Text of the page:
Artlee Mhlanga is a final year student at Coventry University, studying Journalism and English. He is currently the editor of ‘The Source,’ Coventry University’s student newspaper and an intern at Communicate Magazine. He spoke to Freelance Journalist Judith Townend and got her tips on how to break into the industry as well as her thoughts on Al Jazeera’s growth and the fallout from the Leveson inquiry.
Most young hacks nowadays are training to be efficient across all media platforms from broadcast, audio, online to print journalism. There is a never-ending debate about whether a modern-day hack should be a jack of all trades but a master of none.
Speaking at the first instalment of the Coventry Conversation series 2012, Judith Townend, a digital journalist, gave young journalists some insight as to how interactive media is changing journalism. With copies of her CV being distributed across the room, few could doubt her credentials. Boasting a degree in Social Anthropology from the University of Cambridge Townend trained in journalism at City University London in 2006/7.
Like many hacks, Townend developed the passion for journalism early on. “I’m not sure when I first got the idea. Media and journalism was something I was always interested in and while I was an undergraduate – doing social anthropology – I decided to have a shot at making a career of it. In my last year I organised a jam-packed summer of work experience and applied for the City University newspaper journalism course.”
While many strive for that ever elusive early career break, the industry demands experience and it is what you have done that will get you noticed. “While I don’t like the increasing tendency for unpaid internships in the UK, work experience is incredibly useful for those first contacts and getting your foot in the newsroom door,” she said. “That summer of back-to-back work placements set me on my way, I think. I was lucky to meet a few journalists that summer who gave me very useful advice that has stayed relevant.”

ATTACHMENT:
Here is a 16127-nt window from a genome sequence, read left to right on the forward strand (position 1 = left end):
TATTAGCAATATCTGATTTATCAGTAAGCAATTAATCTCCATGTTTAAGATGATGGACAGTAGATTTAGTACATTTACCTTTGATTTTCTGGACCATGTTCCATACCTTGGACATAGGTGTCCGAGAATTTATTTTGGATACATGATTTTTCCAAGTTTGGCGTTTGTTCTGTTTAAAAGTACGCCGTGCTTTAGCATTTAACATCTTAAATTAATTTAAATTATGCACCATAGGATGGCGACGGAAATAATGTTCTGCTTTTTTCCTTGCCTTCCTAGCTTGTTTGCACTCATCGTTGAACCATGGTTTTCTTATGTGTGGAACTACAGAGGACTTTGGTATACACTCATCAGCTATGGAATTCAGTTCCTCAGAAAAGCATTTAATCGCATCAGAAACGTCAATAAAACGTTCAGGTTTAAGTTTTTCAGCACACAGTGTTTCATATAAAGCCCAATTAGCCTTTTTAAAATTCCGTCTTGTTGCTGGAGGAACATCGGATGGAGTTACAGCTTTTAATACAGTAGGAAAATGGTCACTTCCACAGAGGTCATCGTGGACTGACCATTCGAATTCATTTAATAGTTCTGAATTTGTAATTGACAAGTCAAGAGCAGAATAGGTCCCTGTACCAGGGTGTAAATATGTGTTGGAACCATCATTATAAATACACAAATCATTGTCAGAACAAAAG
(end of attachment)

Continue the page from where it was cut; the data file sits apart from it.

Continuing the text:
That summer included placements at The Independent and The Australian. Freelance pieces for AP soon followed earning her roles at Journalism.co.uk, Index on Censorship and the Dart Center for Journalism & Trauma.
On the list of guests scheduled to attend the first term of Coventry Conversations, beneath her name was the title ‘Digital Journalist.’ Is it not the case that these days all journalists need to have online and multi-media skills? “Good point: I can’t see how any journalist can work without the internet. Even if you don’t have active social networking profiles (and there could be good reasons for doing that if you’re an investigative hack who needs to keep a low profile) you’ll need to use them for research.
“I think it would be unwise for any journalist entering the profession not to prioritise digital skills and awareness. Having said that, traditional methods are still tremendously important – it’s about getting a balance between the two.”
With an increasingly large number of journalists being trained on all fronts, Townend spoke of her adapting to this change. “I was covering developments in digital journalism and inevitably that changed the way I perceived the industry. The process and product of my journalism changed as a result – I tried to be more conversational in my approach and was aware of the multitude of free digital resources available.”
For those who have been in the industry before the rest of us young hacks had completed our UCAS forms, the role of a journalist has been redefined through technology. “There has been massive upheaval since I first trained in journalism. I have seen rapid change in the prominence and importance of online journalism, the digital tools at our disposal and the types of jobs available,” she said.
Al Jazeera is another name that Townend has been associated with and speaking on their rise to prominence in the last 12 months she said: “It’s been really exciting to see the Al Jazeera network grow, especially during events last Spring. It doesn’t surprise me because I think there’s demand for high quality news content from under-covered areas of the world, with original angles. I look forward to seeing what they do next.”
The Leveson inquiry is a cause for concern for every journalist and more so young hacks. “It’s certainly placed press behaviour and ethics centre-stage – whether it will change the way newspaper journalists work remains to be seen. We’re very likely to see a new newspaper regulatory system emerge,” she said. “My own view is that regulation is going to become more complicated in practice, as the platforms become increasingly inseparable. Is it logical to regulate a television website differently from a blog or a newspaper? Module two on media relationships with the police should be fascinating to follow too.”
A final piece of advice for those aspiring to build a career in journalism, Townend simply said: “Digital skills and understanding, coupled with age-old journalistic nous – a nose for a story, cynicism and curiosity.”